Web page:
To test the previous code, simply run it in a tool of your choice. In my case, I’m using PyCharm, a Python IDE. After running the code, you should get a new PowerPoint file in the location of the file system you passed to the save method.
Note that, if you open the document, it should contain a slide.
Adding a textbox to the slide
In this section we will build upon the previous code to add a textbox to our slide. We will then write some content to that textbox and set its background color to blue.
Like before, we will import the Presentation function from the pptx module. We will also import the Cm class from the pptx.util sub-module and the RGBColor class from the pptx.dml.color sub-module. We will check the usage of these two classes below.
from pptx import Presentation from pptx.util import Cm from pptx.dml.color import RGBColor
After this, we will do what we did in the previous section: creating a Presentation object and adding a slide to it.
Note that the add_slide method we used before returns an object of class Slide. This time, we will store it in a variable.
presentation = Presentation() layout = presentation.slide_masters.slide_layouts slide = presentation.slides.add_slide(layout)
- X position of the top left corner of the textbox;
- Y position of the top left corner of the textbox;
- Width of the textbox;
- Height of the textbox.
To help us setting the coordinates and dimensions of the textbox, we will use the Cm class to specify them in centimeters. You can check the other helper classes available here, which allow to use other units.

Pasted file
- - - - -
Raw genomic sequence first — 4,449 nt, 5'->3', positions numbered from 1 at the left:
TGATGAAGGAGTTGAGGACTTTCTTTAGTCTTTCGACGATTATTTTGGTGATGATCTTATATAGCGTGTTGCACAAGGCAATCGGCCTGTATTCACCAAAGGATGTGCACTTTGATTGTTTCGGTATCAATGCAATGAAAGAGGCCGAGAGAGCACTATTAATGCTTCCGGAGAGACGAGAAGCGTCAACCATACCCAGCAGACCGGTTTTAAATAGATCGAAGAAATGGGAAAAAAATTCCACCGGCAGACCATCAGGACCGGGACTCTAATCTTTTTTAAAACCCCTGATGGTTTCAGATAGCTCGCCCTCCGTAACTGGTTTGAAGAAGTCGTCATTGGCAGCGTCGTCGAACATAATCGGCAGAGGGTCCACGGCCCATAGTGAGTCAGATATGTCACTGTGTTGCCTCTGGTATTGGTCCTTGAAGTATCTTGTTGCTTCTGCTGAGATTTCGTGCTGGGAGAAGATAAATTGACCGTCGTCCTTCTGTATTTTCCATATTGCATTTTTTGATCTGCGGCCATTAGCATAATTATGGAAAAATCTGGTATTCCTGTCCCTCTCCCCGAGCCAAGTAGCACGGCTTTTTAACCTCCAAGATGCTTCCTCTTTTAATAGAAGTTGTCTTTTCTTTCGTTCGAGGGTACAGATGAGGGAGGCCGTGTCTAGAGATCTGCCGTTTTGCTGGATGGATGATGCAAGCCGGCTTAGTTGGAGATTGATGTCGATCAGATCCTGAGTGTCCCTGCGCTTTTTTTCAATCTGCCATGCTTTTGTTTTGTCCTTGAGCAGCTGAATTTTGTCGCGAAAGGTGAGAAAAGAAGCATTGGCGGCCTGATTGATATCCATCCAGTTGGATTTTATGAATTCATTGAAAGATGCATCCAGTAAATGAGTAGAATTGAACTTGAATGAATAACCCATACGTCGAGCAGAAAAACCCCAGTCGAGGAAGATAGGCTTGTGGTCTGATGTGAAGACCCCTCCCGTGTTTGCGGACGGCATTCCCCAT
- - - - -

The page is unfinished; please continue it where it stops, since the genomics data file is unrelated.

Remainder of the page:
Note that this method call will return a Shape object, which we will store in a variable, so we can configure other properties.
text_box = slide.shapes.add_textbox(Cm(1), Cm(1), Cm(5), Cm(2))
Now that we have our textbox, we will set a text to it. To do so, we simply need to access the text property and assign a value.
text_box.text = "My slide"
Then, we will access the fore_color property of the FillFormat object, which is an object of class ColorFormat. Finally, we will access the rgb property of this last object and assign to it an object of class RGBColor representing the color we want (in our case, we will set it to blue).
text_box.fill.solid() text_box.fill.fore_color.rgb = RGBColor(0, 0, 255)
The complete code can be seen below and already includes saving the file at the end.
from pptx import Presentation from pptx.util import Cm from pptx.dml.color import RGBColor presentation = Presentation() layout = presentation.slide_masters.slide_layouts slide = presentation.slides.add_slide(layout) text_box = slide.shapes.add_textbox(Cm(1), Cm(1), Cm(5), Cm(2)) text_box.text = "My slide" text_box.fill.solid() text_box.fill.fore_color.rgb = RGBColor(0, 0, 255) presentation.save('C:/Users/N/Desktop/presentation.pptx')
Upon running the code, you should again get a PowerPoint document in your file system (if you use the same name as the file from the previous section, it will overwrite the existing one).
This time, if you open it, you should see a blue textbox in the slide, like shown in figure 1. Note that the adicional textboxes seen there (title and subtitle) are added by default because of the default slide layout I have used.